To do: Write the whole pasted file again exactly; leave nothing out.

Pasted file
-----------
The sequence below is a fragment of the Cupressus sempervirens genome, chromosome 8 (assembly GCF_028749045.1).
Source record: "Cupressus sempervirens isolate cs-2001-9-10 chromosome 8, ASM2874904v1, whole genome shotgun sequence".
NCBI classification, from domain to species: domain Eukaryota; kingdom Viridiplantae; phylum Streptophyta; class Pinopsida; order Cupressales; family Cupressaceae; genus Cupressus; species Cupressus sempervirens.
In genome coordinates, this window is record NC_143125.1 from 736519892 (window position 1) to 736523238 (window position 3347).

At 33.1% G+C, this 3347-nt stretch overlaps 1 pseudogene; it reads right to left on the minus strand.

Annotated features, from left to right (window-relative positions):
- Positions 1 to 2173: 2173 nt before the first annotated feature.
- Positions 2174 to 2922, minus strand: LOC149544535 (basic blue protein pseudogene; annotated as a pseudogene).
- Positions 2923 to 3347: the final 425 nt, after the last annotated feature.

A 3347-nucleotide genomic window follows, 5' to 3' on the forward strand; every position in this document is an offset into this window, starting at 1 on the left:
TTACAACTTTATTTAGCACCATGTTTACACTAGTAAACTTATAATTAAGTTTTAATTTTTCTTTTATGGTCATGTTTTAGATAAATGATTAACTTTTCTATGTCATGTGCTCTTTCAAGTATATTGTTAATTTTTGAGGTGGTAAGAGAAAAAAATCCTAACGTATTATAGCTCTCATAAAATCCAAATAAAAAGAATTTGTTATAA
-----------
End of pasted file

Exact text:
The sequence below is a fragment of the Cupressus sempervirens genome, chromosome 8 (assembly GCF_028749045.1).
Source record: "Cupressus sempervirens isolate cs-2001-9-10 chromosome 8, ASM2874904v1, whole genome shotgun sequence".
NCBI classification, from domain to species: domain Eukaryota; kingdom Viridiplantae; phylum Streptophyta; class Pinopsida; order Cupressales; family Cupressaceae; genus Cupressus; species Cupressus sempervirens.
In genome coordinates, this window is record NC_143125.1 from 736519892 (window position 1) to 736523238 (window position 3347).

At 33.1% G+C, this 3347-nt stretch overlaps 1 pseudogene; it reads right to left on the minus strand.

Annotated features, from left to right (window-relative positions):
- Positions 1 to 2173: 2173 nt before the first annotated feature.
- Positions 2174 to 2922, minus strand: LOC149544535 (basic blue protein pseudogene; annotated as a pseudogene).
- Positions 2923 to 3347: the final 425 nt, after the last annotated feature.

A 3347-nucleotide genomic window follows, 5' to 3' on the forward strand; every position in this document is an offset into this window, starting at 1 on the left:
TTACAACTTTATTTAGCACCATGTTTACACTAGTAAACTTATAATTAAGTTTTAATTTTTCTTTTATGGTCATGTTTTAGATAAATGATTAACTTTTCTATGTCATGTGCTCTTTCAAGTATATTGTTAATTTTTGAGGTGGTAAGAGAAAAAAATCCTAACGTATTATAGCTCTCATAAAATCCAAATAAAAAGAATTTGTTATAA